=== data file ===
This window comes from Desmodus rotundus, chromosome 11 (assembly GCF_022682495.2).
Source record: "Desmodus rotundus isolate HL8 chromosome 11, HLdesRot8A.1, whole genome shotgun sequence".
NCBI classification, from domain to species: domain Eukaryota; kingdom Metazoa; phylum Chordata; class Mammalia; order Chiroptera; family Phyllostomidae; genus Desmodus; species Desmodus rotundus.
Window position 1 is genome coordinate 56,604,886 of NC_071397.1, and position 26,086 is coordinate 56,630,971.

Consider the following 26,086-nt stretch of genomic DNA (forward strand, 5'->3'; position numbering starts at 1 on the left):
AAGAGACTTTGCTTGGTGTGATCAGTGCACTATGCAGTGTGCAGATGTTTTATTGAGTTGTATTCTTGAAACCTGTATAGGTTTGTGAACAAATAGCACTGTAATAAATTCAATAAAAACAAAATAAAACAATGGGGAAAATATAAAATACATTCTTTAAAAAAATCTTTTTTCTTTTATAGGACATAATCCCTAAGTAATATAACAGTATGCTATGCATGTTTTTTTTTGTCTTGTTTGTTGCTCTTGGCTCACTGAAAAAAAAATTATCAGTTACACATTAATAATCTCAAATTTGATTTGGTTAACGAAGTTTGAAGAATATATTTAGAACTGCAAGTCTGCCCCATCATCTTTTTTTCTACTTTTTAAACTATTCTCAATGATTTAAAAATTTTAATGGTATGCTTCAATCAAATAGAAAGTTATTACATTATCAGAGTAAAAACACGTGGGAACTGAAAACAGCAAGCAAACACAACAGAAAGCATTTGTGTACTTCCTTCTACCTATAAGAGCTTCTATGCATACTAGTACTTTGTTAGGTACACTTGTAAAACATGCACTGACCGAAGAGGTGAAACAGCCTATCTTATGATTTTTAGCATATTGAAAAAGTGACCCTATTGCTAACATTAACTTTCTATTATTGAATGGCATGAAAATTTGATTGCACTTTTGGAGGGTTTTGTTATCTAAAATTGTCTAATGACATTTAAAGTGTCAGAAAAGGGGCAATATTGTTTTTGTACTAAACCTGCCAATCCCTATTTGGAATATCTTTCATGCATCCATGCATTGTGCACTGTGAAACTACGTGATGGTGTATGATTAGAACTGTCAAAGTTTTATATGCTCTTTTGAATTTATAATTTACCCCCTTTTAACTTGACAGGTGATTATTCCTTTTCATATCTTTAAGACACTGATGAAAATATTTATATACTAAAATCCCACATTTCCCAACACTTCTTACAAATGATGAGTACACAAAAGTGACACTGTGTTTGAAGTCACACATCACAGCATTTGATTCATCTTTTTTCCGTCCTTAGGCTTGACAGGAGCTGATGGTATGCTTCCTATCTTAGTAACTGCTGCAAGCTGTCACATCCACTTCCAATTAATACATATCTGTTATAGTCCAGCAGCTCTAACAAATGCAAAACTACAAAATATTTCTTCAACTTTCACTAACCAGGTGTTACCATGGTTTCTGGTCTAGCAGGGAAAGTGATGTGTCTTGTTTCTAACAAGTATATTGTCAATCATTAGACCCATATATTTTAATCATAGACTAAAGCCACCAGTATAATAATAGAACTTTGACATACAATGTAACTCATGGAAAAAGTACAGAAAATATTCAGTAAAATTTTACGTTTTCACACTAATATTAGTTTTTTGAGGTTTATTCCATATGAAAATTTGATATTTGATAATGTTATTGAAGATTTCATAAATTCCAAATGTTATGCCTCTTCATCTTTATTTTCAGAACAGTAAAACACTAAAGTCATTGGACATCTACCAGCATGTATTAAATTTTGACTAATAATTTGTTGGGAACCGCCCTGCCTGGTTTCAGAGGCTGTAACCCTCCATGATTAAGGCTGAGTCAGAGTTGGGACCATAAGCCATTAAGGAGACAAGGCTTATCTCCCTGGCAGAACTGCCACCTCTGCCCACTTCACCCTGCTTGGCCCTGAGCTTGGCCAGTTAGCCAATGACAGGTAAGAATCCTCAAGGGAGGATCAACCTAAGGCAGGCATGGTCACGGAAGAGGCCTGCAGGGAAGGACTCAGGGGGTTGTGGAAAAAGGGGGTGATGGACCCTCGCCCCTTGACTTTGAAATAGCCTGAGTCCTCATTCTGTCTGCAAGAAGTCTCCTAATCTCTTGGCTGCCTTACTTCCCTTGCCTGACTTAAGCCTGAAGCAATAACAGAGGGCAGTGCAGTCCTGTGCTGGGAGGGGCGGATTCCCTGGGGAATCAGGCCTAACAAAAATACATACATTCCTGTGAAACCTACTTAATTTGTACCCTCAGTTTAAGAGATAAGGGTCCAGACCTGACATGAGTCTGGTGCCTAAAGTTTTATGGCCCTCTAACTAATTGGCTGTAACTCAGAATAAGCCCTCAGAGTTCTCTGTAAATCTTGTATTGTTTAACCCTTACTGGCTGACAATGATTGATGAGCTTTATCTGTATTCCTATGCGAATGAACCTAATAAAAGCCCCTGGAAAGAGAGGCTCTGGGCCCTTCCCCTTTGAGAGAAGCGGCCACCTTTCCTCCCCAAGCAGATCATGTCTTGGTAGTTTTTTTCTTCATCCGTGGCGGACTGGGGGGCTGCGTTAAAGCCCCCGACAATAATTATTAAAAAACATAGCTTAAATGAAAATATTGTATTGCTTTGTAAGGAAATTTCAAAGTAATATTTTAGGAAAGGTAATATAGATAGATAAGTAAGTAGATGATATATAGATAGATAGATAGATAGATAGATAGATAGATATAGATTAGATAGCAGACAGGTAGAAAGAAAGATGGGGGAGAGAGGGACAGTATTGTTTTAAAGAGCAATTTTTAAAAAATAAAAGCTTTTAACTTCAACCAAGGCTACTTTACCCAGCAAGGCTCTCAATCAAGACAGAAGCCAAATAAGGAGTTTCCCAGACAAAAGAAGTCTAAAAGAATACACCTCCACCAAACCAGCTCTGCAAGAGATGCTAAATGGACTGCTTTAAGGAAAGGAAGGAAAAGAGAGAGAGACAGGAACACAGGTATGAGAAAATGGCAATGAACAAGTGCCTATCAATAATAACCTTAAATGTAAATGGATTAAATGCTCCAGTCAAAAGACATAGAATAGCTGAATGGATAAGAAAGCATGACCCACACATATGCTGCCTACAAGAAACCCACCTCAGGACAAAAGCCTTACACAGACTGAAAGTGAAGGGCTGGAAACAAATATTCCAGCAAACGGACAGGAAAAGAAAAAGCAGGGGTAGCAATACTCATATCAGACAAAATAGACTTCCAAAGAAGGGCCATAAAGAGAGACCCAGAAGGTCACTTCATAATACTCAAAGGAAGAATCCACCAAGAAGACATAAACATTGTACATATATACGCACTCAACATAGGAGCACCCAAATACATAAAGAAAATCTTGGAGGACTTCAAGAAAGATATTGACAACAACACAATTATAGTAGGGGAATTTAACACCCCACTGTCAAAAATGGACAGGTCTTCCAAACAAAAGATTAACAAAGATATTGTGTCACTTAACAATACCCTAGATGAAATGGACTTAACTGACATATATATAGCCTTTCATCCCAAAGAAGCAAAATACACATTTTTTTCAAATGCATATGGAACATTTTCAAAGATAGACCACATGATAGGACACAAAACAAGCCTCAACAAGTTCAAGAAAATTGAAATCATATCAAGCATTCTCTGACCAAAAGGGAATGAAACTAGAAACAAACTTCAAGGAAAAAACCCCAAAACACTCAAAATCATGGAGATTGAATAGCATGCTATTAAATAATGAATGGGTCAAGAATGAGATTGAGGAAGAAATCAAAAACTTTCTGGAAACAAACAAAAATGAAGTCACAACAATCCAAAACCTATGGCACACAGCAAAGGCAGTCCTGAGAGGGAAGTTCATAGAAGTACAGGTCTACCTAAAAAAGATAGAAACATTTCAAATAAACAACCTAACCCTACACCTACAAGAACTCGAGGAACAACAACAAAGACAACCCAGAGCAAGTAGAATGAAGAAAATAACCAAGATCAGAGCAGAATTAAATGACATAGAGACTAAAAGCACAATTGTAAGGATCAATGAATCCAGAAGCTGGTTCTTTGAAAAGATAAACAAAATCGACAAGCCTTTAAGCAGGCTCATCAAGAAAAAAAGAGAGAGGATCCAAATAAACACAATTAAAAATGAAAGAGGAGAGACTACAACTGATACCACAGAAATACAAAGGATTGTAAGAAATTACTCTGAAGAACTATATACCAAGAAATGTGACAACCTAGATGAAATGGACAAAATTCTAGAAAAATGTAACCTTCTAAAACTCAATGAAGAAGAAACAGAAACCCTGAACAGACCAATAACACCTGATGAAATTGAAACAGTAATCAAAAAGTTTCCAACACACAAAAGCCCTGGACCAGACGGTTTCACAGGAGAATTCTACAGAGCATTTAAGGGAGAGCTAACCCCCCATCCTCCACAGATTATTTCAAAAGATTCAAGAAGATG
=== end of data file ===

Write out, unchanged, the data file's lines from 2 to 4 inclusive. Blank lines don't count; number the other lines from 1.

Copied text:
Source record: "Desmodus rotundus isolate HL8 chromosome 11, HLdesRot8A.1, whole genome shotgun sequence".
NCBI classification, from domain to species: domain Eukaryota; kingdom Metazoa; phylum Chordata; class Mammalia; order Chiroptera; family Phyllostomidae; genus Desmodus; species Desmodus rotundus.
Window position 1 is genome coordinate 56,604,886 of NC_071397.1, and position 26,086 is coordinate 56,630,971.